In any property dispute, our starting point is the parties’ title deeds.
Why? Because that should establish exactly the parties’ properties – exactly the extent of the land owned by each. The titles in turn are also a starting point as to any burdens affecting each property – limiting the property owners rights by giving rights to a third party over the land. But the law involves more than just the bare terms of the parties’ titles; it’s a common misunderstanding that if there’s nothing in a title deed otherwise, the property isn’t otherwise burdened. That’s not the case.
One good example, and a situation we’re commonly representing clients in court about, is that involving servitude rights. A servitude is a right of one land owner to carry out activity on an another person’s land. A classic example is a servitude right to take access (a servitude of way). These servitudes might be recorded in parties’ title deeds, but the fact that the title deed is silent is not the end of matters. A servitude might be capable of implication in the circumstances, and also might have been created by ‘positive prescription’ – which means that the right has been exercised openly, peaceably and without judicial interruption and as of right for 20 years and so created). Many court actions are pursued about whether a servitude exists and/or the extent of rights created by any such servitude.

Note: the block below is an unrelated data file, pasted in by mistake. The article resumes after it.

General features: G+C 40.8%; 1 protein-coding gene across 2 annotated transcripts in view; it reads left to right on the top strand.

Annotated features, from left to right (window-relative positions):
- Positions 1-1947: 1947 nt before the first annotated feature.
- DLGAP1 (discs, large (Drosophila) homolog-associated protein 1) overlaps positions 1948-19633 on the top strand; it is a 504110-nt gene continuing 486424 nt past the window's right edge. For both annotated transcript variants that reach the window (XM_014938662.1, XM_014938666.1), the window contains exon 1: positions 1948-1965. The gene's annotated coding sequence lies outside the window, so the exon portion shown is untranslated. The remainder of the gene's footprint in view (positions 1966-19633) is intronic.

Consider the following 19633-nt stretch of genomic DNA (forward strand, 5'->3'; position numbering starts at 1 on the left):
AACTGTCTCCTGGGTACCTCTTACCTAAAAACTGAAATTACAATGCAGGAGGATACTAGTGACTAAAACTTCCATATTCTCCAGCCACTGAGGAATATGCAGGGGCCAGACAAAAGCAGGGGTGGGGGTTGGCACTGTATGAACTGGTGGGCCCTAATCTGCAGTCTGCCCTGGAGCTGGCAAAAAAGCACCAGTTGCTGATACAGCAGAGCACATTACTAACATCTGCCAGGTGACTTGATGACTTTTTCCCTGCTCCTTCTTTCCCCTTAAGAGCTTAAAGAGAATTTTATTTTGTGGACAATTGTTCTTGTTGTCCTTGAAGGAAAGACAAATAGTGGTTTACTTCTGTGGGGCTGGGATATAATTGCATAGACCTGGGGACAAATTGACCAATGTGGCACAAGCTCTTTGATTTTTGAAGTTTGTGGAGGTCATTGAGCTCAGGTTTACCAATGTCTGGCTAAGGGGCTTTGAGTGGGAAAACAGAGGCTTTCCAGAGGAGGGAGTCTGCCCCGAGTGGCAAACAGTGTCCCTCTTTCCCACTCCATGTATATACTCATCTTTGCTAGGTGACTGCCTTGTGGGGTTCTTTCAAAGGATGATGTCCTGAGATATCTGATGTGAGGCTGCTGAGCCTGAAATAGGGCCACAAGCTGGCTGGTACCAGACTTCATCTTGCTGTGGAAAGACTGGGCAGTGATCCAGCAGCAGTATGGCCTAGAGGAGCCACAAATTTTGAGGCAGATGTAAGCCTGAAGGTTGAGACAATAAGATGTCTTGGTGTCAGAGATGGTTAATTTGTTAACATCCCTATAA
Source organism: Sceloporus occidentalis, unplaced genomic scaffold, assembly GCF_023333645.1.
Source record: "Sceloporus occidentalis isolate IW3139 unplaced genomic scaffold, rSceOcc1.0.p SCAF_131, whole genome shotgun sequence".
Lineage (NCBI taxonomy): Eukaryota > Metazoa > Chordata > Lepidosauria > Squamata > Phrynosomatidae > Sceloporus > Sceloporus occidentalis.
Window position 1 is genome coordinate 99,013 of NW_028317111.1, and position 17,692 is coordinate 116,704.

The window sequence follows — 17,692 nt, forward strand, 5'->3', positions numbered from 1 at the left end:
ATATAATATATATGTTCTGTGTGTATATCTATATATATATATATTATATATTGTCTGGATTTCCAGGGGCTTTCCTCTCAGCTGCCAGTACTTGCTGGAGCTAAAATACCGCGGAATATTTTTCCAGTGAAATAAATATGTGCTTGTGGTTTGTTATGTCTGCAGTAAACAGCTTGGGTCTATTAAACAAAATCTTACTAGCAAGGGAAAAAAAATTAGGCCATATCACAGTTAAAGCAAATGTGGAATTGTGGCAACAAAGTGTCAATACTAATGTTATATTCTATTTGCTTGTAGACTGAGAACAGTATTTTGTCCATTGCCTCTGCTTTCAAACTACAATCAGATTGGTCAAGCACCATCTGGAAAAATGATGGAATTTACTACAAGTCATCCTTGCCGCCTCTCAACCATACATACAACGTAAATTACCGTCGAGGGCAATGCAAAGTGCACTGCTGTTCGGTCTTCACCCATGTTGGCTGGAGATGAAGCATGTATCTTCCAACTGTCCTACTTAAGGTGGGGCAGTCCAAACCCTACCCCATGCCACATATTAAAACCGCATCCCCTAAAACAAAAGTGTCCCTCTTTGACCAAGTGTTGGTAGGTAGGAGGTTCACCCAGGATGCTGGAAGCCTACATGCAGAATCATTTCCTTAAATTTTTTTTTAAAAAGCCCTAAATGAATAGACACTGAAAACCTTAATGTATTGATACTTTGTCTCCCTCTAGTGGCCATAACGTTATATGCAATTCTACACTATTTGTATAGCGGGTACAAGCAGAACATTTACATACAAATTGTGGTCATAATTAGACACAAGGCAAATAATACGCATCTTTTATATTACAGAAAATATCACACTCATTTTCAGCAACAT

We’ve recent experience of another and far less common example – that of a property being burdened by a public right of way. Again, while possibly explicitly mentioned in a land owner’s title, the fact that a public right of way is not referred to in someone’s title deed, does not prevent the right being proved to exist. So a property can be burdened, even if the title deeds are silent, because the public have the right to pass from one public point to another along a definite route. That was the argument our client faced recently and the court’s decision is now awaited. No right of way was set out in the client’s title deed. Their position is that the land is private and the public has no right to access same. Someone argued otherwise and so the issue for the court is whether that other party, who argued a public right of way exists, has proved the various required elements. These include that a definite route exists over our client’s land; which route runs from one public place to another public place; and which route has been used by the public; and which use has been of such a character as to show a right was being asserted; and which use was also continuous, open, peaceable and without judicial interruption; and all of which use had been for the required 20 years. In our recent case, we conceded certain of these points, but our client’s defence maintained through the trial hearing, is that as all the points need proved and could not be, the contended for public right of way did not exist and their land should not be found to be so burdened. We await the court’s decision with interest!
If you have been involved in a property dispute and are looking for some advice, please contact us online by clicking here or speak to a member of our specialist team on 0333 222 1855.